When you're not in recovery, or if you're not one of the 10% of the population with this particular allergy to alcohol, it sounds absurd. I know that. I also know it sounds equally absurd that as I am engaged in the process of my sobriety, I know that relapse is built into the disease. 

As Virgil says... my sponsor, that is ... it's never a question of IF we will relapse. It's a question of when. 

In last two weeks, two people I care about very much, people in my recovery community, have relapsed. They both struggle hard with their addictions... for them it's drugs and not booze, but the disease is fundamentally the same. The most recent of them relapsed on his 90th day of sobriety. It's hard for me not to think about that in terms of the dumb luck that's kept me sober for 90 days. Dumb luck or faith, depending on what day it is, how I feel, and how I feel about myself. Today it feels like dumb luck. Tomorrow, with any luck, I'll still be sober and feel differently about it.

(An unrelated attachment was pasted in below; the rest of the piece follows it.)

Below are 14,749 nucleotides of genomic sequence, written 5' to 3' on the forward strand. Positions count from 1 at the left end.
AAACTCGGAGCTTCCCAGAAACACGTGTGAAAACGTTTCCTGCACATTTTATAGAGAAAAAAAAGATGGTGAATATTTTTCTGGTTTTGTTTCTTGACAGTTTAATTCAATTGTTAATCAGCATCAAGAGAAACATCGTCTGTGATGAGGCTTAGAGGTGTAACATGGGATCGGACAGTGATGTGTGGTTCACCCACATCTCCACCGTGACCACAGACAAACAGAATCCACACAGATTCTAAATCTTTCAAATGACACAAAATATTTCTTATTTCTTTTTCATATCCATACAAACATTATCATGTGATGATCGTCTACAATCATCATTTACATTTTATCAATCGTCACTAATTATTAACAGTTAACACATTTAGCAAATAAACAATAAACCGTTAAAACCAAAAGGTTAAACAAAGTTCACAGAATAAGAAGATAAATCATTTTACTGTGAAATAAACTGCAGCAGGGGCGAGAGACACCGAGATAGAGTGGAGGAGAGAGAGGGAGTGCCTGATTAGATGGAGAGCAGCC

Part of being sober means I feel things differently... which is to say more. One of the reasons I drink is that I get really worn out on feeling things. Working in homeless outreach and seeing what people go through, or what they put themselves through, or what they have no control over, hurts my heart. It makes me angry when politicians and some so-called religious folk dismiss, ignore, and erase the suffering of people. School shootings make me scared for my friends who are teachers, for kids, and for their parents. That people place the need to own a death machine over the lives of children enrages me. That Kentucky's governor can only dismiss violence by blaming video games, only to commit economic violence upon teachers and students in the name of a balanced budget deepens my mistrust of governments, of institutions, and of people in positions of power. 

There's so much to write about, but I'm not convinced that being one more blogger in the blogosphere makes a damn bit of difference. I'm not sure this is a time for bloggers. But I know it is a time for poets and artists. That's one arena where the fight is and that's where I'm going to be... and yes, some of it will get posted here. It's not like I'm going anywhere. I'm just shifting my process and step work to something more productive.